Jake Speed (1986)
Release Date: May 30th, 1986 MPAA Rating: PG
Director: Andrew Lane Actors: Wayne Crawford, Dennis Christopher, Karen Kopins, John Hurt, Rebecca Ashley
n Paris, two thugs with guns pursue a couple of young women to kidnap them for slave trading. This is accomplished to the pace of some rather upbeat tunes – and in broad daylight with numerous witnesses. Blonde Maureen Winston (Rebecca Ashley) is one of the victims. Her family is content with prayers and letting the government track down her abductors, but elderly “Pop” (Leon Ames) insists that this dire situation calls for the likes of a man of action. For example, Remo Williams or Jake Speed, which are characters from paperback adventure novels, who defeat evil where it exists, are always there for those in need of rescuing, and never charge monetary fees. Quite unbelievably, Maureen’s sister Margaret (Karen Kopins) is given a letter that night by Desmond Floyd (Dennis Christopher), an associate of Jake Speed (Wayne Crawford) – who turns out to be a real person.
At a bar at the San Pedro docks, Margaret and her older sister Wendy (Donna Pescow) can only muster disbelief and insults for the cocky man who shows up. He insists that Maureen has been captured by an international gang of white slavers and will never be located without his help. “Can you handle an adventure?” inquires the soldier of fortune. “I’ve never had one before,” responds Margaret, unwittingly caught up in some romantic banter. After browsing one of the novels by Reno Melon, who chronicles the ventures of the fictional Jake Speed, she heads to Buzoville, Africa, which is in the middle of a revolution. Many of the particulars she reads about in the book arise in her real life situation. Ironically, her skepticism involves questioning why no one has ever made a movie based on Jake’s exploits, especially if he’s as famous as he asserts. When Speed’s plan falls apart (involving selling Margaret to the same slavers that took Maureen, hoping to follow them back to their headquarters), the group is, coincidentally, still seized by the ringleader, Sidney Wigway (John Hurt).
The idea of a hero from a book materializing for the sake of saving damsels in distress is undeniably amusing. And a few editing gimmicks, while not entirely original, add a touch of humor and fun (such as a bar fight and hostage situation that is interrupted by a series of electrical blackouts, which displace characters until they end up free, and Jake’s assurance that only events that would make for thrilling reading material can take place in his world). There’s no entertainment value in doing things the easy way.
“If you want something bad enough, you get it!” he maintains as they flee from enemy gunfire and plead for the random airdrop of a combat jeep (HARV, a Heavily Armored Raiding Vehicle, which has saved the day in many of Jake’s novels) to magically appear. Like James Bond, a level of invincibility in the face of a certain, disastrous end is always existent. The problem is that, despite a few clever notions, the script can’t generate genuine chemistry between the lead roles – nor can it create sincere action sequences. Even with John Hurt as the main villain (the type of flesh peddler who obligatorily executes servants for interrupting his sales pitch), the film moves along rather ploddingly, devoid of intensity, laugh-out-loud humor, or suspense (particularly when the protagonists are about to be dispatched and must exchange prattling showdown lingo).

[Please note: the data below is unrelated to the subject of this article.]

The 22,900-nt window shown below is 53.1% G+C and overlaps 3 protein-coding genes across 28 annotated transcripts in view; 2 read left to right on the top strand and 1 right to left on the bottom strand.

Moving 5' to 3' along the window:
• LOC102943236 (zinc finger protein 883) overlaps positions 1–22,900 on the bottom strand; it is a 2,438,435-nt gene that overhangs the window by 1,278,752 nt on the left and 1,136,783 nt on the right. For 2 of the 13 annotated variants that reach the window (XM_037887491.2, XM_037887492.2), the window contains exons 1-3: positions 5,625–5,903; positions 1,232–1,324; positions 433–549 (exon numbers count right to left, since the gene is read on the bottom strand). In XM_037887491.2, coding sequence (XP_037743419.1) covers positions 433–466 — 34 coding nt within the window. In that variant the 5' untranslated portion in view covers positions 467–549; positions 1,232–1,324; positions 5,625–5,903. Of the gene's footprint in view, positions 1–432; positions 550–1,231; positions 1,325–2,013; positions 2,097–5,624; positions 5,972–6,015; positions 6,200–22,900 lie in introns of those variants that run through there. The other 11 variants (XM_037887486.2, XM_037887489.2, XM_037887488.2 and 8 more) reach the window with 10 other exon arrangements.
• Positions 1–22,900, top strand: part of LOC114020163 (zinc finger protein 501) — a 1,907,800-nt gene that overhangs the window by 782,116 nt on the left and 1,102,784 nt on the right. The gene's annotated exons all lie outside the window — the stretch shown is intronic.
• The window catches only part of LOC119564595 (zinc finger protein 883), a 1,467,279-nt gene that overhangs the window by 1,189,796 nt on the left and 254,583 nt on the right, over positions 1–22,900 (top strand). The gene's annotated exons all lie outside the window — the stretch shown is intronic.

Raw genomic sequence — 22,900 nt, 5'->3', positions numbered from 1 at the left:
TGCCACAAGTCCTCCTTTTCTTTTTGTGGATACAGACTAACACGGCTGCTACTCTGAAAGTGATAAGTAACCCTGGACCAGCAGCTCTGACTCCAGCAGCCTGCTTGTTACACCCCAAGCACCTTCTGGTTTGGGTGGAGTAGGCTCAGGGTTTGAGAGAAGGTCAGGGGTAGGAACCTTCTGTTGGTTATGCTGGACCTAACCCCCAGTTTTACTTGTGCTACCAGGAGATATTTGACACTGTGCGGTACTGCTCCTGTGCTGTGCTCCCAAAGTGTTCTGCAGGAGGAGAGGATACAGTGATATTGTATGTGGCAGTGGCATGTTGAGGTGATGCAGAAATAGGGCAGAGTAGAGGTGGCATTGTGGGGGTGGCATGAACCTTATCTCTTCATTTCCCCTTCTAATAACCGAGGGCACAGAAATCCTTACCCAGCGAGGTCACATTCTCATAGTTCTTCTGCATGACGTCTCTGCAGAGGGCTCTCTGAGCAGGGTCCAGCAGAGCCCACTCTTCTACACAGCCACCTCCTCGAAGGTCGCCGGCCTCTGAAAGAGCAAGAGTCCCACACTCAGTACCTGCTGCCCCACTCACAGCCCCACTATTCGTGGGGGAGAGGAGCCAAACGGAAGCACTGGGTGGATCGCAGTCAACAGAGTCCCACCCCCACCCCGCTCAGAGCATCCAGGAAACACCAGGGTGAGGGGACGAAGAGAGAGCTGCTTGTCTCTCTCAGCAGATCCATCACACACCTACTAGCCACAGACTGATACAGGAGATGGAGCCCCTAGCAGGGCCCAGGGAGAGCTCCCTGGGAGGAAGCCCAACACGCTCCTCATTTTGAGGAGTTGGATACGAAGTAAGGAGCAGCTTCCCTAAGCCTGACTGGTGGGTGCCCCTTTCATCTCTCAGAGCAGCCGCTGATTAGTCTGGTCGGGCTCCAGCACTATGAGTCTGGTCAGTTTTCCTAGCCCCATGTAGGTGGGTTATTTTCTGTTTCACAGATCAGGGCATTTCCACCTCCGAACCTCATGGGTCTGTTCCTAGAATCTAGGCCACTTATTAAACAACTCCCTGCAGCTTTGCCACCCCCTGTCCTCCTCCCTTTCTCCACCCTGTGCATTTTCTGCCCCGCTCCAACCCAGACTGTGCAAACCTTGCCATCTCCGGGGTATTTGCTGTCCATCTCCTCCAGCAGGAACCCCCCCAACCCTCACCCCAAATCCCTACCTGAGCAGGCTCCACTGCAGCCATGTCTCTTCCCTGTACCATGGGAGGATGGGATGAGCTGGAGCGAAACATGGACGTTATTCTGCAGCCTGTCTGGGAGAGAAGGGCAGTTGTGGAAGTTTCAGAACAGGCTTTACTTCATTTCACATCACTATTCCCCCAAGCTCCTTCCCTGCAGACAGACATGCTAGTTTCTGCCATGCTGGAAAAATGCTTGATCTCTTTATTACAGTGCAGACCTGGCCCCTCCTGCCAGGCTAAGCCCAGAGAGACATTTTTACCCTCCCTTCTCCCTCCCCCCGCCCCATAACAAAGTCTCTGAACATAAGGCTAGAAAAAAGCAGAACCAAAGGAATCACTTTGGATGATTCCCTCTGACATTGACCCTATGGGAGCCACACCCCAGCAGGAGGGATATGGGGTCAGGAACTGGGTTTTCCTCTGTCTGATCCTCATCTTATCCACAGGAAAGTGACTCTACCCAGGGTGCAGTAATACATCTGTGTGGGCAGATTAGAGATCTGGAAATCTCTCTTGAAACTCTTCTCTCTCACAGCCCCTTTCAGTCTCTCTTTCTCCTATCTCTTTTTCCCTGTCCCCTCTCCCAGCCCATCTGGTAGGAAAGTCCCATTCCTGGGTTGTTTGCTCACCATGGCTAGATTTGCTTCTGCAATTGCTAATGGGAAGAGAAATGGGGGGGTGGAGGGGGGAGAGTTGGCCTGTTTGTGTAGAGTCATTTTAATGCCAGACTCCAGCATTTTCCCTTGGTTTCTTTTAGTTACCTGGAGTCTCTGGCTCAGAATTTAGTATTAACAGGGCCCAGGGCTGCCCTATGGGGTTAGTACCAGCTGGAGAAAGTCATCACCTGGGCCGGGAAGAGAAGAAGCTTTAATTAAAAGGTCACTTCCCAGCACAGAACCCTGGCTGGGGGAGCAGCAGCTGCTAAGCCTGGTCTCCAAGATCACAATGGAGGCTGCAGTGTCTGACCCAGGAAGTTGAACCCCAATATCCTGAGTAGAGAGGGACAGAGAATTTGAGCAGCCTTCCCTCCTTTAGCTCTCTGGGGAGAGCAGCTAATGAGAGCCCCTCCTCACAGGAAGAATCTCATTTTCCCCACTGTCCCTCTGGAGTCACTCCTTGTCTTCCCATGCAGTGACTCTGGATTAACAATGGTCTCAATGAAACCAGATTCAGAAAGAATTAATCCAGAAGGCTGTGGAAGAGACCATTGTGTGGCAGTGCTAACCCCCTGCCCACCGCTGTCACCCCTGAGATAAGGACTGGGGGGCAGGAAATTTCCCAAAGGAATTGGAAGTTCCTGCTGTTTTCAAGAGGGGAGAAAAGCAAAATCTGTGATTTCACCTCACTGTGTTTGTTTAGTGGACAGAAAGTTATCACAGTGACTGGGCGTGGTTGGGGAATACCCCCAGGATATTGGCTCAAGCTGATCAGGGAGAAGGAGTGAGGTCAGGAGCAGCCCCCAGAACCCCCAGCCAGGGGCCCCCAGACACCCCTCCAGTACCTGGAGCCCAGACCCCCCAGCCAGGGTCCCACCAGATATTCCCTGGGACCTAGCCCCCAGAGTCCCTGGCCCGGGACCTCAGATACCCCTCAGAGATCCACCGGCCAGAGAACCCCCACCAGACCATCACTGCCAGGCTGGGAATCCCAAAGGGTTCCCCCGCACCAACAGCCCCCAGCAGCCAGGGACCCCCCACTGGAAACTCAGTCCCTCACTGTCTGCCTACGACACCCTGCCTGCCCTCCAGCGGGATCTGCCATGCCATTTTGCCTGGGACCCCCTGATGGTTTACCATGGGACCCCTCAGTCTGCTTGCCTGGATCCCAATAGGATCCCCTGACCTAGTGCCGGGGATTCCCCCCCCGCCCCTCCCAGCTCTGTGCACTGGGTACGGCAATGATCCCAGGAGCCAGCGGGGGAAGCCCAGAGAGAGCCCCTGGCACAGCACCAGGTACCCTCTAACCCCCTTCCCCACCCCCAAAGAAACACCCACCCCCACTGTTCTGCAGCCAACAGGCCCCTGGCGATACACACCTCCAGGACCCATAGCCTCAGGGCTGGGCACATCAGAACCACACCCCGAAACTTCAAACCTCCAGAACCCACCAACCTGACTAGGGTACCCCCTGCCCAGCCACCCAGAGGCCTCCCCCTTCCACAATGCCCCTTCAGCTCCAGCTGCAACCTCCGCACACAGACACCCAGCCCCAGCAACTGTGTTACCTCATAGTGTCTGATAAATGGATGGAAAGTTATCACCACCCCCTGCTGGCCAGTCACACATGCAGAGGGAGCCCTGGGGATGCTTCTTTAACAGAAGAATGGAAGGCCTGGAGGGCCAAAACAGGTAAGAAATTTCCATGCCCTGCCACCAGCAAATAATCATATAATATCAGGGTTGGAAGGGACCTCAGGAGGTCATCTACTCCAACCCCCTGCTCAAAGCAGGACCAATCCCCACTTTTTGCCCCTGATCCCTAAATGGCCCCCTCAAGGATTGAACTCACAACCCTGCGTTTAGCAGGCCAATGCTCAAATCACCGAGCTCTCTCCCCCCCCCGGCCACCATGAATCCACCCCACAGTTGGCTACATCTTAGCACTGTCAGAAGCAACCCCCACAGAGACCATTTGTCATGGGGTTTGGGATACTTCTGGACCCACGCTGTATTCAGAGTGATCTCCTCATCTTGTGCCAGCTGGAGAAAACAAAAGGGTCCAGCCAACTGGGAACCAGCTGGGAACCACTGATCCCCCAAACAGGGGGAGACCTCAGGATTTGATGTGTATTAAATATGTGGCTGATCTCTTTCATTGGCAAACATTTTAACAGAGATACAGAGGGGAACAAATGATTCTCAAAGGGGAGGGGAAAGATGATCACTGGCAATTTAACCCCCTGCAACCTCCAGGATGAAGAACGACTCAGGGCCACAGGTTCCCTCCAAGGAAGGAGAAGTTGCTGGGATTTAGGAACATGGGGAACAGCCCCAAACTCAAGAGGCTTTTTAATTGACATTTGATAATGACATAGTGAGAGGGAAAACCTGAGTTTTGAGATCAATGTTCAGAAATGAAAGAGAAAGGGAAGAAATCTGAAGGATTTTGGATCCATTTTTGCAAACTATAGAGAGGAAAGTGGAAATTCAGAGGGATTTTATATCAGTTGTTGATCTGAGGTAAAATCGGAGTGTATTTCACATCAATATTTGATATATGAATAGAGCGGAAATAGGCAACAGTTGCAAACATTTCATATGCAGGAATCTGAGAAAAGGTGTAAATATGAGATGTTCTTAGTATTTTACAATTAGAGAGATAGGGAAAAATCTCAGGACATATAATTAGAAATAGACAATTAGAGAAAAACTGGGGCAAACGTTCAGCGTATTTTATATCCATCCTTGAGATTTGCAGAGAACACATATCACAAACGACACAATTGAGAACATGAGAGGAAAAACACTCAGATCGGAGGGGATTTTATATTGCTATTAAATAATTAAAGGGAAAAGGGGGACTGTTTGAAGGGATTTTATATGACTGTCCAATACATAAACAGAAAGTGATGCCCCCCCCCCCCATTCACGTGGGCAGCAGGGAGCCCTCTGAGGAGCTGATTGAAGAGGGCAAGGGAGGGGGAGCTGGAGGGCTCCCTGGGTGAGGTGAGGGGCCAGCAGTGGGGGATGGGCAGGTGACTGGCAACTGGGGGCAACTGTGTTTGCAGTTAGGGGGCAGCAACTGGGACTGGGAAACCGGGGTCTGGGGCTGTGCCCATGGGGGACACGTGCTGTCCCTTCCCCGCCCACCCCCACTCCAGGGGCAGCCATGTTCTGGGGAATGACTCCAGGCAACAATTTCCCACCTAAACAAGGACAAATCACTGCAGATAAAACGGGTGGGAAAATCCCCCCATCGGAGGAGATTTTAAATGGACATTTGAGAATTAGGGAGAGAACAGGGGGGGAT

Crawford is not a very intimidating or believably formidable actor, lacking the larger-than-life physique of a Stallone or Schwarzenegger. Regardless, since he wrote and produced the project, putting himself in the lead wasn’t much of a hurdle. Speed is regularly accompanied by a slim, bespectacled, accountant-like sidekick, who also fails to provide the missing cinematic qualities – which is, most direly, the muscle. But Jake does stay perpetually equipped with sarcasm and scorn, aimed squarely at his reluctant romantic counterpart, not unlike the relationships seen in “Indiana Jones and the Temple of Doom” and “Romancing the Stone.” Margaret spends most of the film attempting to elude Jake and Des, certain that they’re conmen, instead of aiding in the mission or even instigating fun-loving dalliances. In the end, “Jake Speed” is nothing more than one of the many quickly forgotten attempts to be the next franchise-spawning action icon.
– Mike Massie